v) To be able to operate in arctic or desert conditions, and be dirt and dustproof. .
vi) To have simple mechanism. .
The development of this type of rifle was carried out under the name of "Machinenkarabiner" (machine carbine) and the development was supported by Generals Becker and Leeb who had been HWA chiefs respectively in the periods 1938 / '40 and 1940 / '41.
The "private enterprise" development of the mid-1930s was carried out by the firm of GECO under a Director called Winter and this led to the production of an experimental 7.75 mm. (also known as 8 mm.) cartridge fired from an experimental Vollmer automatic rifle, both being well tested by the HWA. The 8 mm. cartridge had a case length of 39.5 mm. and overall length was 55 mm. With a 140 grain boattailed bullet a velocity of 2,280 feet per second was achieved. Cases were head stamped "Geco M.35" and were of brass.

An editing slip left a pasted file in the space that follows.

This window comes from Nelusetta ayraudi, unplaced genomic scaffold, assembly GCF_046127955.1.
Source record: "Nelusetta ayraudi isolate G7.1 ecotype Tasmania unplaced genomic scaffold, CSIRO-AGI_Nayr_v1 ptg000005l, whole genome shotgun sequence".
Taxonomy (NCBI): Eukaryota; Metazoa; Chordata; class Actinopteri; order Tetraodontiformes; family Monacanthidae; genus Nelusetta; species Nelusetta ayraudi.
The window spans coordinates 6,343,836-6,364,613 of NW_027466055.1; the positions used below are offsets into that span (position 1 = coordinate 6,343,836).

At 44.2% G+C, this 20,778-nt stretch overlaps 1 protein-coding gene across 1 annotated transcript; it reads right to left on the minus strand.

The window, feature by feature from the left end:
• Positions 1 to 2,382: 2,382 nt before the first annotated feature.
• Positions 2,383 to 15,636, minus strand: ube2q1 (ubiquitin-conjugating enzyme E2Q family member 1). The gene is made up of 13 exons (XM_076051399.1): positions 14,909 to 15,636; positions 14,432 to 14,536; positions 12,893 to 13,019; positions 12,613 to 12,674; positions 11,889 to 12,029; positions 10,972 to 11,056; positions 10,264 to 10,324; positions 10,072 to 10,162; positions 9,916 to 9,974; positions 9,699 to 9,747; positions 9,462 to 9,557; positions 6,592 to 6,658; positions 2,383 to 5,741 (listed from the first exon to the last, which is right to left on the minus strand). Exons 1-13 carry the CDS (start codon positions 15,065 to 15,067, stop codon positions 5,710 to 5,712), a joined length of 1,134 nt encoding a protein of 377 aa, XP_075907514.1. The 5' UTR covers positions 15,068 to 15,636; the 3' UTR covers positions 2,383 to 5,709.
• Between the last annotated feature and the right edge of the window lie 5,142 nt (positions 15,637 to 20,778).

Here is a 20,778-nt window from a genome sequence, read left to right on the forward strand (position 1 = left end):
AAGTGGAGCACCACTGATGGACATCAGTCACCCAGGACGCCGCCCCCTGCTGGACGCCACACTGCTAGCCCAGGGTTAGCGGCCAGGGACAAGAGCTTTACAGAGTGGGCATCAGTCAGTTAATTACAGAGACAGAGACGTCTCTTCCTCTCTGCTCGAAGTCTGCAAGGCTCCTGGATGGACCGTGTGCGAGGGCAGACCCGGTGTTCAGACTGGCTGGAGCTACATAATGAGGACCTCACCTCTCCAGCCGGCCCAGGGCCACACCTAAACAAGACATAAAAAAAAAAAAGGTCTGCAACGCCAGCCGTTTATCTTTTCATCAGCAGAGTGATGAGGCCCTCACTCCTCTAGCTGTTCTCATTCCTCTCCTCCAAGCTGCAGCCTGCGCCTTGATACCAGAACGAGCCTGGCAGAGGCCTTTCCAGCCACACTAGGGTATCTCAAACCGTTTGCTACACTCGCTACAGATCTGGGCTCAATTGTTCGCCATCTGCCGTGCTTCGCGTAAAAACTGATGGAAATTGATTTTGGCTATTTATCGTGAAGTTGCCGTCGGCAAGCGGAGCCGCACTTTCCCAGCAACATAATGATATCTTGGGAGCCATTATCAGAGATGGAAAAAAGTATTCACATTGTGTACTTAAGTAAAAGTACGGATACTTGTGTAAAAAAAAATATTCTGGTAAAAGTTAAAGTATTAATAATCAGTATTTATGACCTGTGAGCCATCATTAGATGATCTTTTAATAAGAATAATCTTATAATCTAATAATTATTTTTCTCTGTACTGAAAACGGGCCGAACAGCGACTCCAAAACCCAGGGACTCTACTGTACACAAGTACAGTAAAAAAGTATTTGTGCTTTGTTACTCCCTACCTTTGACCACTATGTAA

A cartridge known as the Winters 8 mm. x 33.5 also existed at about this time and, since Winter was a Geco Director, it is presumed that this was a stage in the Geco development chain.
Directly sponsored by the HWA, the ammunition firm of Polte, in Magdeburg, adopted a different approach. Instead of designing a completely new round they opted to retain the existing 7.9 mm. calibre of the standard infantry cartridge, while shortening the case considerably.
In the Polte development, which started in 1938, a number of different case lengths seem to have been employed, the initial length apparently being 35 mm. By 1940 the case length was reduced and a 1940 dated 7.92 mm. x 30 cartridge was produced. The brass case was head stamped "P.79 1 40". Overall cartridge length was 45 mm. and with a 110 grain boattailed bullet a muzzle velocity of 2,150 feet per second was obtained. With the case length increased to 33 mm. and with changes to the bullet this cartridge emerged as the "Pistolen Patrone 43 m.E." used with the MP.43 Sturmgewehr.